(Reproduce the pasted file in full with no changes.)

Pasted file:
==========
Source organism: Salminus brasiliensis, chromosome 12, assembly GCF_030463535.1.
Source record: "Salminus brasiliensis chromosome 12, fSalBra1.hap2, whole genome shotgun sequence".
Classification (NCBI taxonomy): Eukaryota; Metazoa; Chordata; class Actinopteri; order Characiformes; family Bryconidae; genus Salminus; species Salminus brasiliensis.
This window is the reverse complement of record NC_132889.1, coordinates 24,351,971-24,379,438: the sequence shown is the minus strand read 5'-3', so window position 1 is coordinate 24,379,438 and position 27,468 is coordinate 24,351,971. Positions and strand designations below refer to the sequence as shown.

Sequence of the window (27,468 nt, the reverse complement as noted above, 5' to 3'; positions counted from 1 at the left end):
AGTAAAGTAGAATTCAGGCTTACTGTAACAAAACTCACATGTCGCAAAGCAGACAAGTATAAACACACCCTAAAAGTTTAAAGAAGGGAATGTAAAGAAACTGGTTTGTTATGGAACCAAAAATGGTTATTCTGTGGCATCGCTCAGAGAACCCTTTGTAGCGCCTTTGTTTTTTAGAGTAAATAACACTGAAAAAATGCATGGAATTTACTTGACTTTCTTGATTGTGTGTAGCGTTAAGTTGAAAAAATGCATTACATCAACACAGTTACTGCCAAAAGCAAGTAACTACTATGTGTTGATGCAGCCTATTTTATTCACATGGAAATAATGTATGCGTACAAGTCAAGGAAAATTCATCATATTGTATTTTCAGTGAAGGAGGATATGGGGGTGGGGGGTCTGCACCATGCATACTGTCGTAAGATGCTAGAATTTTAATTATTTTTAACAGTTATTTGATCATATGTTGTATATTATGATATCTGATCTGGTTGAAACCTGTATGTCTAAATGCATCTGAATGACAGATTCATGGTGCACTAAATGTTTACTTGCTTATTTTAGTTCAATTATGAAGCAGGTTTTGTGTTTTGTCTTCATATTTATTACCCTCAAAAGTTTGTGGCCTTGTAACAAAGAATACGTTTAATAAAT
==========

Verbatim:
Source organism: Salminus brasiliensis, chromosome 12, assembly GCF_030463535.1.
Source record: "Salminus brasiliensis chromosome 12, fSalBra1.hap2, whole genome shotgun sequence".
Classification (NCBI taxonomy): Eukaryota; Metazoa; Chordata; class Actinopteri; order Characiformes; family Bryconidae; genus Salminus; species Salminus brasiliensis.
This window is the reverse complement of record NC_132889.1, coordinates 24,351,971-24,379,438: the sequence shown is the minus strand read 5'-3', so window position 1 is coordinate 24,379,438 and position 27,468 is coordinate 24,351,971. Positions and strand designations below refer to the sequence as shown.

Sequence of the window (27,468 nt, the reverse complement as noted above, 5' to 3'; positions counted from 1 at the left end):
AGTAAAGTAGAATTCAGGCTTACTGTAACAAAACTCACATGTCGCAAAGCAGACAAGTATAAACACACCCTAAAAGTTTAAAGAAGGGAATGTAAAGAAACTGGTTTGTTATGGAACCAAAAATGGTTATTCTGTGGCATCGCTCAGAGAACCCTTTGTAGCGCCTTTGTTTTTTAGAGTAAATAACACTGAAAAAATGCATGGAATTTACTTGACTTTCTTGATTGTGTGTAGCGTTAAGTTGAAAAAATGCATTACATCAACACAGTTACTGCCAAAAGCAAGTAACTACTATGTGTTGATGCAGCCTATTTTATTCACATGGAAATAATGTATGCGTACAAGTCAAGGAAAATTCATCATATTGTATTTTCAGTGAAGGAGGATATGGGGGTGGGGGGTCTGCACCATGCATACTGTCGTAAGATGCTAGAATTTTAATTATTTTTAACAGTTATTTGATCATATGTTGTATATTATGATATCTGATCTGGTTGAAACCTGTATGTCTAAATGCATCTGAATGACAGATTCATGGTGCACTAAATGTTTACTTGCTTATTTTAGTTCAATTATGAAGCAGGTTTTGTGTTTTGTCTTCATATTTATTACCCTCAAAAGTTTGTGGCCTTGTAACAAAGAATACGTTTAATAAAT